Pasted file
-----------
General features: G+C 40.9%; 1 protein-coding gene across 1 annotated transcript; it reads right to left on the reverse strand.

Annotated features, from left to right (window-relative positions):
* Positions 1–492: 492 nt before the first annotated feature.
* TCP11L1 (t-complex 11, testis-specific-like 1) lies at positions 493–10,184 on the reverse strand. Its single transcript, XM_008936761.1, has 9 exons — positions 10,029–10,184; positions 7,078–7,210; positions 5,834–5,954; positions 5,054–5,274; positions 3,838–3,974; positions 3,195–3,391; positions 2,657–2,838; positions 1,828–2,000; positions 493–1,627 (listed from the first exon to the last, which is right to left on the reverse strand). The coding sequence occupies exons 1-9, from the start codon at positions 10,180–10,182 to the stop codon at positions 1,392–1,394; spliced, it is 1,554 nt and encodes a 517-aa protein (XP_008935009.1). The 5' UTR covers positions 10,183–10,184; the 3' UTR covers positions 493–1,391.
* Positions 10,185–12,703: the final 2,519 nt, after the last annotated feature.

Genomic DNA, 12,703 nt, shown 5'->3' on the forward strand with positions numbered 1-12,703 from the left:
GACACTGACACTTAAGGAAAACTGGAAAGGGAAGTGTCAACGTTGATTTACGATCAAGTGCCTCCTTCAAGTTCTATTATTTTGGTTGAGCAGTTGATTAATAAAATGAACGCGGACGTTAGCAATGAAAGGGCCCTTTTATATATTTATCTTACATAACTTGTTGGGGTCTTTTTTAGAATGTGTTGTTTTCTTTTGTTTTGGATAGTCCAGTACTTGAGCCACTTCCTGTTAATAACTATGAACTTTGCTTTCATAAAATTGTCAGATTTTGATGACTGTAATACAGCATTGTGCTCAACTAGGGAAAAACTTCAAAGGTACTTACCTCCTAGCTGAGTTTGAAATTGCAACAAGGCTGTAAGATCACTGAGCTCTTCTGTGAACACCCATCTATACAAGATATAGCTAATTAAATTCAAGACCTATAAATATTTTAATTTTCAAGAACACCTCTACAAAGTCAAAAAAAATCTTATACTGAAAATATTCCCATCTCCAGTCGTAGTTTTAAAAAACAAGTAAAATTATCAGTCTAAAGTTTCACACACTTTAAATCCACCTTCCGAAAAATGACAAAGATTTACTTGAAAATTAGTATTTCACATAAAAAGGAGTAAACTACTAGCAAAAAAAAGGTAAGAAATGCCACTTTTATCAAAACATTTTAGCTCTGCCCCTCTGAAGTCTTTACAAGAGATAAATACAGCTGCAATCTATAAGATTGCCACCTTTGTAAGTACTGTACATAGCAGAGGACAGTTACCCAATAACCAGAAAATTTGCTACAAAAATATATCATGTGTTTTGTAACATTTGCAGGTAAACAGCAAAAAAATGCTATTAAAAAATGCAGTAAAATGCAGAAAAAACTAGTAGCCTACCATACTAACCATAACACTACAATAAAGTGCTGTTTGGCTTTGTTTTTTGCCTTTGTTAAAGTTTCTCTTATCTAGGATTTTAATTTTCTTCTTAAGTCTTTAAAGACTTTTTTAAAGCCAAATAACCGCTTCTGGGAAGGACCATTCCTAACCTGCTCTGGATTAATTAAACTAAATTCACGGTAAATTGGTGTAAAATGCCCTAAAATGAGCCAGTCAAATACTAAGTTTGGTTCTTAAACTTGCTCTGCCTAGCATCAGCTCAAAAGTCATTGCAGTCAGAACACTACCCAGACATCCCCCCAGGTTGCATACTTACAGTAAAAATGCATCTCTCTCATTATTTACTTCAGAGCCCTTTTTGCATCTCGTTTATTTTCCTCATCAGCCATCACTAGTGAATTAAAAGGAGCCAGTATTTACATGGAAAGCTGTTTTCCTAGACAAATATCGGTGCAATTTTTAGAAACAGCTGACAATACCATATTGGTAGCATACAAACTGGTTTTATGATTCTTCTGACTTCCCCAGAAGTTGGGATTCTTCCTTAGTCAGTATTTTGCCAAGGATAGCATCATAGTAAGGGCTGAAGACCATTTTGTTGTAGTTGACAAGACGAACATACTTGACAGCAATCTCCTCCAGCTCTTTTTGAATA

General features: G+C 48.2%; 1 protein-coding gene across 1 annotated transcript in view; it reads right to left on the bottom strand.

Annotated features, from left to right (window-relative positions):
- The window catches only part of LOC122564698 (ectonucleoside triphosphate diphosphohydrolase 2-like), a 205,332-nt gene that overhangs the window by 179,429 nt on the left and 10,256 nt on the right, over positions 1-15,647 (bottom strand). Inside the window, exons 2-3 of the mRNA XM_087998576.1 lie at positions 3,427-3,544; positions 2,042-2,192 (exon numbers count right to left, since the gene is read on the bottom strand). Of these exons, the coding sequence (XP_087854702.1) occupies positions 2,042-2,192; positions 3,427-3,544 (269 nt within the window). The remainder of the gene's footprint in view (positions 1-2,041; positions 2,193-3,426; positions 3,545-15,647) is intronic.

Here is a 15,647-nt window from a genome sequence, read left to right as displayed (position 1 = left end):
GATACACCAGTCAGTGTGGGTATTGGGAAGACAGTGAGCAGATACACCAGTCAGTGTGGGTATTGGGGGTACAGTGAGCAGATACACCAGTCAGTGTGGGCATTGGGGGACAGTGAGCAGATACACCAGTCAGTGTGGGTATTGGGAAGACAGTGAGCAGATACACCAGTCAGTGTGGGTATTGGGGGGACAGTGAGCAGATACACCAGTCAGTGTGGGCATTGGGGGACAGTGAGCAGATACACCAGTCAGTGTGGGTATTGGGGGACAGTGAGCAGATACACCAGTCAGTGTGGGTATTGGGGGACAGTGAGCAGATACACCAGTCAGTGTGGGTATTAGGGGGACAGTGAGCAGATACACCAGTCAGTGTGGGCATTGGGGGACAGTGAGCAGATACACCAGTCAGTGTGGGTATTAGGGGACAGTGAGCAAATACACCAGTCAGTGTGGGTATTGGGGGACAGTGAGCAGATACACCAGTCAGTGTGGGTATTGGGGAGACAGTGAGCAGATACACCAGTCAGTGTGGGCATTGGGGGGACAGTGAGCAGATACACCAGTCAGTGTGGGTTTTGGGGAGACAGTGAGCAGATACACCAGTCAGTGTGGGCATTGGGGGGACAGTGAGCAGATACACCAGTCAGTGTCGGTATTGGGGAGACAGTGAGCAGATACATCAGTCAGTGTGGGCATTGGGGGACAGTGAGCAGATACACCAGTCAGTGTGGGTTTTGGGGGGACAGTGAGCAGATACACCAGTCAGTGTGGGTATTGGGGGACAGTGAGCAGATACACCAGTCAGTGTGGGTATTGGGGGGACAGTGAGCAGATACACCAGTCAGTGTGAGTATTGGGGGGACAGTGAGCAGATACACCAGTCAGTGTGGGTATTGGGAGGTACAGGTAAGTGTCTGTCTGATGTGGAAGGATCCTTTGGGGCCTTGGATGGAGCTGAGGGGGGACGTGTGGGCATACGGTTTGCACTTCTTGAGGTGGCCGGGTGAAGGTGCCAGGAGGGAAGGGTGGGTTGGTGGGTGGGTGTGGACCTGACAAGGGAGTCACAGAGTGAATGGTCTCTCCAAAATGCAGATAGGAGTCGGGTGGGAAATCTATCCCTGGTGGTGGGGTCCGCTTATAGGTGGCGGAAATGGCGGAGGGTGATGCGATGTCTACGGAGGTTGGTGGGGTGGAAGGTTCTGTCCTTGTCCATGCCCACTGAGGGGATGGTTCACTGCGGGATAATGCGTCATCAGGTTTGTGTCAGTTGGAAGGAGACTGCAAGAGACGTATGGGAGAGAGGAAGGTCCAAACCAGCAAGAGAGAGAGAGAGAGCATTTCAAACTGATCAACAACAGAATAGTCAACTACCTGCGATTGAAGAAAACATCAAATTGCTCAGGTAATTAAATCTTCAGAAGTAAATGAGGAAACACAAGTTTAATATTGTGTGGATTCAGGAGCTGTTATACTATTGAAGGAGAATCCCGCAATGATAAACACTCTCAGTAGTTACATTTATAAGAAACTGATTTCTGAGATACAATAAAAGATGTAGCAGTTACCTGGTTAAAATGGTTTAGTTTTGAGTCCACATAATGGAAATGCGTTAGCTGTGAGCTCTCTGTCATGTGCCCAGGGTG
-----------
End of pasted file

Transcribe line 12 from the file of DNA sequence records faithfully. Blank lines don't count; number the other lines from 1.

GATACACCAGTCAGTGTGGGTATTGGGAAGACAGTGAGCAGATACACCAGTCAGTGTGGGTATTGGGGGTACAGTGAGCAGATACACCAGTCAGTGTGGGCATTGGGGGACAGTGAGCAGATACACCAGTCAGTGTGGGTATTGGGAAGACAGTGAGCAGATACACCAGTCAGTGTGGGTATTGGGGGGACAGTGAGCAGATACACCAGTCAGTGTGGGCATTGGGGGACAGTGAGCAGATACACCAGTCAGTGTGGGTATTGGGGGACAGTGAGCAGATACACCAGTCAGTGTGGGTATTGGGGGACAGTGAGCAGATACACCAGTCAGTGTGGGTATTAGGGGGACAGTGAGCAGATACACCAGTCAGTGTGGGCATTGGGGGACAGTGAGCAGATACACCAGTCAGTGTGGGTATTAGGGGACAGTGAGCAAATACACCAGTCAGTGTGGGTATTGGGGGACAGTGAGCAGATACACCAGTCAGTGTGGGTATTGGGGAGACAGTGAGCAGATACACCAGTCAGTGTGGGCATTGGGGGGACAGTGAGCAGATACACCAGTCAGTGTGGGTTTTGGGGAGACAGTGAGCAGATACACCAGTCAGTGTGGGCATTGGGGGGACAGTGAGCAGATACACCAGTCAGTGTCGGTATTGGGGAGACAGTGAGCAGATACATCAGTCAGTGTGGGCATTGGGGGACAGTGAGCAGATACACCAGTCAGTGTGGGTTTTGGGGGGACAGTGAGCAGATACACCAGTCAGTGTGGGTATTGGGGGACAGTGAGCAGATACACCAGTCAGTGTGGGTATTGGGGGGACAGTGAGCAGATACACCAGTCAGTGTGAGTATTGGGGGGACAGTGAGCAGATACACCAGTCAGTGTGGGTATTGGGAGGTACAGGTAAGTGTCTGTCTGATGTGGAAGGATCCTTTGGGGCCTTGGATGGAGCTGAGGGGGGACGTGTGGGCATACGGTTTGCACTTCTTGAGGTGGCCGGGTGAAGGTGCCAGGAGGGAAGGGTGGGTTGGTGGGTGGGTGTGGACCTGACAAGGGAGTCACAGAGTGAATGGTCTCTCCAAAATGCAGATAGGAGTCGGGTGGGAAATCTATCCCTGGTGGTGGGGTCCGCTTATAGGTGGCGGAAATGGCGGAGGGTGATGCGATGTCTACGGAGGTTGGTGGGGTGGAAGGTTCTGTCCTTGTCCATGCCCACTGAGGGGATGGTTCACTGCGGGATAATGCGTCATCAGGTTTGTGTCAGTTGGAAGGAGACTGCAAGAGACGTATGGGAGAGAGGAAGGTCCAAACCAGCAAGAGAGAGAGAGAGAGCATTTCAAACTGATCAACAACAGAATAGTCAACTACCTGCGATTGAAGAAAACATCAAATTGCTCAGGTAATTAAATCTTCAGAAGTAAATGAGGAAACACAAGTTTAATATTGTGTGGATTCAGGAGCTGTTATACTATTGAAGGAGAATCCCGCAATGATAAACACTCTCAGTAGTTACATTTATAAGAAACTGATTTCTGAGATACAATAAAAGATGTAGCAGTTACCTGGTTAAAATGGTTTAGTTTTGAGTCCACATAATGGAAATGCGTTAGCTGTGAGCTCTCTGTCATGTGCCCAGGGTG